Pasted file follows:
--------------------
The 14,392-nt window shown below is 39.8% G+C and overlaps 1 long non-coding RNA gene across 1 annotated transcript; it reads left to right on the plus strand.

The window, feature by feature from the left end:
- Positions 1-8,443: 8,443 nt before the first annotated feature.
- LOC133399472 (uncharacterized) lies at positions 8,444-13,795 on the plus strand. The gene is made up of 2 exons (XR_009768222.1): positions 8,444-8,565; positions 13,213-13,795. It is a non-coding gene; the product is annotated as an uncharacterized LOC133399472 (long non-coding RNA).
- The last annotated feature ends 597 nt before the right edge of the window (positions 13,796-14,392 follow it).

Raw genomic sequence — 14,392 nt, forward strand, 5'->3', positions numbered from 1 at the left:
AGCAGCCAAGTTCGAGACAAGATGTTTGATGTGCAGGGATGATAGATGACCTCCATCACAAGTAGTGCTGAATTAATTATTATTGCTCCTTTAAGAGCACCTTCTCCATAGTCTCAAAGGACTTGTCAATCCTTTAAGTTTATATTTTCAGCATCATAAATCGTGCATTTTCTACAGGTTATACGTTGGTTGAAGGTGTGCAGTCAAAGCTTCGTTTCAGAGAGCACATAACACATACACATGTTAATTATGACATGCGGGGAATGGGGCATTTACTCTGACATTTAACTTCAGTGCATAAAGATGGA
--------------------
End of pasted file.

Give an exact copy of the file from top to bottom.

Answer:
The 14,392-nt window shown below is 39.8% G+C and overlaps 1 long non-coding RNA gene across 1 annotated transcript; it reads left to right on the plus strand.

The window, feature by feature from the left end:
- Positions 1-8,443: 8,443 nt before the first annotated feature.
- LOC133399472 (uncharacterized) lies at positions 8,444-13,795 on the plus strand. The gene is made up of 2 exons (XR_009768222.1): positions 8,444-8,565; positions 13,213-13,795. It is a non-coding gene; the product is annotated as an uncharacterized LOC133399472 (long non-coding RNA).
- The last annotated feature ends 597 nt before the right edge of the window (positions 13,796-14,392 follow it).

Raw genomic sequence — 14,392 nt, forward strand, 5'->3', positions numbered from 1 at the left:
AGCAGCCAAGTTCGAGACAAGATGTTTGATGTGCAGGGATGATAGATGACCTCCATCACAAGTAGTGCTGAATTAATTATTATTGCTCCTTTAAGAGCACCTTCTCCATAGTCTCAAAGGACTTGTCAATCCTTTAAGTTTATATTTTCAGCATCATAAATCGTGCATTTTCTACAGGTTATACGTTGGTTGAAGGTGTGCAGTCAAAGCTTCGTTTCAGAGAGCACATAACACATACACATGTTAATTATGACATGCGGGGAATGGGGCATTTACTCTGACATTTAACTTCAGTGCATAAAGATGGA